What is coaching football?

If you venture online you can find many different resources online about how you can coach football. These resources usually have their starting point in someone else’s subjective application of coaching football and their particular environment. That means that everything is based on someone else’s players and often with an assumption that you as a coach has a certain amount of knowledge. This in itself doesn’t need do be a problem as long as you as the coach who are visiting these resources understand that this is the case. However, you will have a problem if your own subjective application of coaching football takes someone else’s subjective application as the starting point. Subjectivity x Subjectivity = Chaos. In this post, we will look at what coaching football is from a philosophical starting point. This will give you as the coach an objective knowledge reference that you can use as the starting point when you coach in different environments.

The first step in creating this objective reference for coaching football is to clarify that it is something that happens within the context of the game of football. As described earlier, this game has different team functions; attacking, defending and transitioning, with the objective of winning which is done by scoring at least one more goal than the opponent. The team functions have different team tasks, when your team is attacking they are executing the team tasks of building up to create chances and (hopefully) scoring while when defending they are disturbing the build up of the opponent and preventing scoring. Each player on the pitch contributes to the respective team task by executing different football actions, i.e. passing, creating space, pressing, blocking passing options etc. All football actions is communication, decision making and execution of that decision. To summarize, in football it is the players who the decisions on the pitch which is why football is called a players sport and not a coaches sport. 

Just imagine that you as the coach would ignore the context of the game when delivering your training sessions. How would that look? Well, it could for example mean that you have activities where players are kicking the ball around cones, executing kicking the ball patterns (”passing patterns”) without opponents and other, similar activities without the presence or need for communication (verbal and non-verbal) and decision making. Execution for the sake of execution. Does this example sound familiar? Unfortunately there are many coaches all over the world who mistakenly spend most of their training sessions conducting similar circus tricks or different types of track and field exercises like running around the pitch. This is not coaching football, these are examples of coaching circus tricks and coaching track and field. Coaching football is you as the coach helping the players improve their football actions. But how can you improve a football action without any communication and decision making? It is impossible.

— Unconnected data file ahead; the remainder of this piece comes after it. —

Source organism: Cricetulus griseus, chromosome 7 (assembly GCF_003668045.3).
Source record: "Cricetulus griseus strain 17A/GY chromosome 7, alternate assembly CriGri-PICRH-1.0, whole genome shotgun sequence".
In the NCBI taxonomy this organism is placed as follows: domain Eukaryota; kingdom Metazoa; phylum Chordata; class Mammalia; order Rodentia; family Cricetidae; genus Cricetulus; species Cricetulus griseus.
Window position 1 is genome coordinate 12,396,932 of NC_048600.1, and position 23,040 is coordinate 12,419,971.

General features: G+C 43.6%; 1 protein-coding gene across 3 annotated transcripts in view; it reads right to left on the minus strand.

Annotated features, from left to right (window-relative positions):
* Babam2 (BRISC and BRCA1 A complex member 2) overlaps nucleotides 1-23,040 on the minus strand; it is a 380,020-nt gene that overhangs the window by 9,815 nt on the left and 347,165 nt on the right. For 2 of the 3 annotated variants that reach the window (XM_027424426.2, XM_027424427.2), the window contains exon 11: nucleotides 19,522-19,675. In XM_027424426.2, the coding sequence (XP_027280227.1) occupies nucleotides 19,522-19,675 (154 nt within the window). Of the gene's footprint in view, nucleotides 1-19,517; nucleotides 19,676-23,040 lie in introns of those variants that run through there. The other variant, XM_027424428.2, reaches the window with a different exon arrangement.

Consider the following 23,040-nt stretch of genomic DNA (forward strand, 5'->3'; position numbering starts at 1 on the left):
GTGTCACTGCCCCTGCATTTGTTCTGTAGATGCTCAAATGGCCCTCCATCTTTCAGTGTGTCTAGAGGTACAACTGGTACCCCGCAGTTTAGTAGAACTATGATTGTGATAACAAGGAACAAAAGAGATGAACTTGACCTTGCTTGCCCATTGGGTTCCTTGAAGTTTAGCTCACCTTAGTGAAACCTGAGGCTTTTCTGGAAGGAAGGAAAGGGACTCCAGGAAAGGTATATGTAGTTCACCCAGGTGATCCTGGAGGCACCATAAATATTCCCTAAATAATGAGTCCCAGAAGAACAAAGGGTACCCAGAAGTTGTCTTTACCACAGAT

As you know, the game of football is played 11 against 11 and in youth football for younger players, the game is simplified with fewer players on each team to make it less complex. This means that it is impossible to improve football by coaching each player individually. As a coach who is coaching football you must take the player’s team-mates, opponents and the context of the game into consideration when coaching. You are only coaching football if you are coaching in the context of the different team functions; attacking, defending and transitioning, team tasks and the opponent. When you are coaching football you are improving the individual players’ football actions to improve the quality of the different team tasks and team functions in order for your team to perform better and increase the chance of winning.

As discussed earlier, a football action is communication, decision making and execution of a decision. When you are coaching football, the relevant communication is there for all players; team-mates, opponents, team function, team task and possibly game specific information (time left,  score, cup or league game etc). You have as a coach made sure that the player has all the relevant information from their surroundings through this communication that it is possible to make a decision and execute it. When you have made sure that the communication from the players’ surroundings are as close to what the player will see in the game as possible you have created the basis for coaching football. Because the surrounding is like the game, the player will start to make decisions that will also happen in the game. These decisions may be good or bad, the execution of these decisions may also be better or worse. This is what you coach. 

When coaching football your players are making decisions and executing them in a game-like environment. Helping the player to make better decisions and execute them better is the job of the football coach (more on this later). Improving players football actions is improving their decision making and execution of decision which is what coaching football is. This can only be done in the context of team-mates, opponents and the different team functions and team tasks.   

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